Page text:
Voters are more inclined to identify themselves as Leave or Remain than a supporter of a political party, new research has found.
Findings by academics at Kings College London suggests the 2016 referendum has left the country deeply polarised and that the way people voted on Europe has come to define their politics more than party allegiance.
The Policy Institute at the university found that 55% of Britons aged 18-75 said they “very strongly” identify with their Leave or Remain Brexit affiliation – up from 44% on last year.
In contrast, just over a fifth said they very strongly identify with their political party.
Professor Bobby Duffy, director of the Policy Institute, said it was evidence that the electorate’s views on Brexit were continuing to “trump” party affiliation.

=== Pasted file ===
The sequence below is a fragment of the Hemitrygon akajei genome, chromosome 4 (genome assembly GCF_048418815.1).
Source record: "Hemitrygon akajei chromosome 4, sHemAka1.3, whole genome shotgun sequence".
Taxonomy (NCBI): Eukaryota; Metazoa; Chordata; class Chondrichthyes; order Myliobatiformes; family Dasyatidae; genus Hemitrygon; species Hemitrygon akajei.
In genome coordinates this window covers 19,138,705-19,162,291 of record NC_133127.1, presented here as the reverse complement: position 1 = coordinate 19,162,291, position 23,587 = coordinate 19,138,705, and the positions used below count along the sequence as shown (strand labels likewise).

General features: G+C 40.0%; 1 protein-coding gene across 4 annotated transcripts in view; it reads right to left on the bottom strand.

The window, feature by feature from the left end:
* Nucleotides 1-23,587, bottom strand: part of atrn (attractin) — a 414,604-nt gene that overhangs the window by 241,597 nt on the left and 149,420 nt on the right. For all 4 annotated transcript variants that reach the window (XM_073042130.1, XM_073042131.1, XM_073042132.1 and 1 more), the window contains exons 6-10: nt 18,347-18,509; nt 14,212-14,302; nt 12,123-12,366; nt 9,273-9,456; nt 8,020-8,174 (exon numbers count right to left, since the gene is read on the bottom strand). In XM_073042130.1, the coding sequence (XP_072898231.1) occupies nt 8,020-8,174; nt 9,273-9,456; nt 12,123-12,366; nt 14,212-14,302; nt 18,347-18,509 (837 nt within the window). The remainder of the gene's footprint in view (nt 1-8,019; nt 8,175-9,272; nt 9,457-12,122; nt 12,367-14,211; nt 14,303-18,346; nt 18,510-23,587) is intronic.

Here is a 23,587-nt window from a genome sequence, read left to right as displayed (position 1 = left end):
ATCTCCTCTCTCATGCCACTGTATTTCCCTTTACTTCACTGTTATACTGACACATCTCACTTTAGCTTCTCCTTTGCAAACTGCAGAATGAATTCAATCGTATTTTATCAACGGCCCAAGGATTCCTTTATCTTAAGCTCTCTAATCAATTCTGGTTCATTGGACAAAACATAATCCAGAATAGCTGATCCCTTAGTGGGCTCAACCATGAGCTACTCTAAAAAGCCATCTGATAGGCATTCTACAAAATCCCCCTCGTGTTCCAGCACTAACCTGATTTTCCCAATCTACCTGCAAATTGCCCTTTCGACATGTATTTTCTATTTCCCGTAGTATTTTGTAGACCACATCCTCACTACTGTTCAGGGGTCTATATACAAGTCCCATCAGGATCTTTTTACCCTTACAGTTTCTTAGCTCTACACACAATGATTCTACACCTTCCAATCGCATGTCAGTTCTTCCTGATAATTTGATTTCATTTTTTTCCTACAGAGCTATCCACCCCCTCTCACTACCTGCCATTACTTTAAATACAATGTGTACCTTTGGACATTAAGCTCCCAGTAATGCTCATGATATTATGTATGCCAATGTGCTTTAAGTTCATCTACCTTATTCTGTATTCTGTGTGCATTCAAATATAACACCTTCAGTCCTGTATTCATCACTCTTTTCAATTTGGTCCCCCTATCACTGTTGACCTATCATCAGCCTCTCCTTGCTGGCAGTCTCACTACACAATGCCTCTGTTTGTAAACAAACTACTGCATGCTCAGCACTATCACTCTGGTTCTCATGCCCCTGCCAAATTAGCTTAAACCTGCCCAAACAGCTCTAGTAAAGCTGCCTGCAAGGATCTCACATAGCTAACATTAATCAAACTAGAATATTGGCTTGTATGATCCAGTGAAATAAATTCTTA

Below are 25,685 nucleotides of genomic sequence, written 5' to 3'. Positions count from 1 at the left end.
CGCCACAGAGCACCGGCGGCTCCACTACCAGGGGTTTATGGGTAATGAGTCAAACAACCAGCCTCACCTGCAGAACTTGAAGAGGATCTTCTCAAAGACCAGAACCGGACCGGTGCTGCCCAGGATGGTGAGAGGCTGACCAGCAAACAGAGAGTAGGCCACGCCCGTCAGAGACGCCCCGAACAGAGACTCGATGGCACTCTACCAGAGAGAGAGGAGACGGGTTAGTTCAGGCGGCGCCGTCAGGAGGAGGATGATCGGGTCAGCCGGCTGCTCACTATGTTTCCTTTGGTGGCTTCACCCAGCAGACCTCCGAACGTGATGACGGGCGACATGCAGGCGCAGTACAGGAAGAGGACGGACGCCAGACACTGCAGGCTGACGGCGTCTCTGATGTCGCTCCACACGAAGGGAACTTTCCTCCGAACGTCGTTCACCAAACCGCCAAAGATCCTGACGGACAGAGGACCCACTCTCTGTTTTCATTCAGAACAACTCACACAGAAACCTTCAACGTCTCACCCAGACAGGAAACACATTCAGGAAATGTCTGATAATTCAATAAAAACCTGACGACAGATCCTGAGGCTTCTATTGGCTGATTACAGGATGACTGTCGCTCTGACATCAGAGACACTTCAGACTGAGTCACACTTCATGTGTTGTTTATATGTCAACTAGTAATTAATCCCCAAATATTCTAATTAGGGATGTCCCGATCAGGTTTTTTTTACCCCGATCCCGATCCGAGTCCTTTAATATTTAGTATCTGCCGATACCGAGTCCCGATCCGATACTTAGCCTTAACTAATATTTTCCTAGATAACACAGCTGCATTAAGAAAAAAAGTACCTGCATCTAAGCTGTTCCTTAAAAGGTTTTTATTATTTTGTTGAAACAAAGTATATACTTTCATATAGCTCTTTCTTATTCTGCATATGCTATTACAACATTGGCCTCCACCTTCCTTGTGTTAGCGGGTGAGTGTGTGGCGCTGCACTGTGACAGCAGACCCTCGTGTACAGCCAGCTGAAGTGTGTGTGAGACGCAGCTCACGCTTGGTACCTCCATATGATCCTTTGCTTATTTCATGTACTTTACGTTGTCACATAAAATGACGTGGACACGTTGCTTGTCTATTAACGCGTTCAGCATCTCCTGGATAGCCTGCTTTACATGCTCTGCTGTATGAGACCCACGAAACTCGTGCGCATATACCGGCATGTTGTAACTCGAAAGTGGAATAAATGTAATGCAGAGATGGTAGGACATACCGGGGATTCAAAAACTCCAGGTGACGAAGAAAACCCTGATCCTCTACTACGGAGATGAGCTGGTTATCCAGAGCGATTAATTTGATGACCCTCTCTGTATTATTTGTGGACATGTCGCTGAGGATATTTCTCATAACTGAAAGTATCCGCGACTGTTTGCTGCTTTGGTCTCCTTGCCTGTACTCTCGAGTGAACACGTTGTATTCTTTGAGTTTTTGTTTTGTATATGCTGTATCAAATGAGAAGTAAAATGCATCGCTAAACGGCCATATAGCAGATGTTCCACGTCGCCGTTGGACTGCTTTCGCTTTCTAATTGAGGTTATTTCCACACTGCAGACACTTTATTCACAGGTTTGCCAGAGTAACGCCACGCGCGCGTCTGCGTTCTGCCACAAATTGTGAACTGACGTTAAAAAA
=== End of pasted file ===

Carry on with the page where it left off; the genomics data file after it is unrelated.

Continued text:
The data also unearthed negative feelings between party supporters and those backing rival parties.
Asked, on a scale of 0-100 – with zero being as cold as possible and 100 being warm – how they consider the other party, Labour supporters gave Conservatives just 15 out of 100 and Tories gave Labour a score of 18.
Professor Bobby Duffy, director of the Policy Institute, said: “These findings provide more evidence for the idea that British politics has changed dramatically in recent years.
“People’s Brexit identities have got stronger and continue to trump party affiliations, while our views of people on the ‘other side’ of political debates have become very negative.”
The findings were produced after conducting surveys with more than 2,000 adults aged 18-75 between November 27 and 29.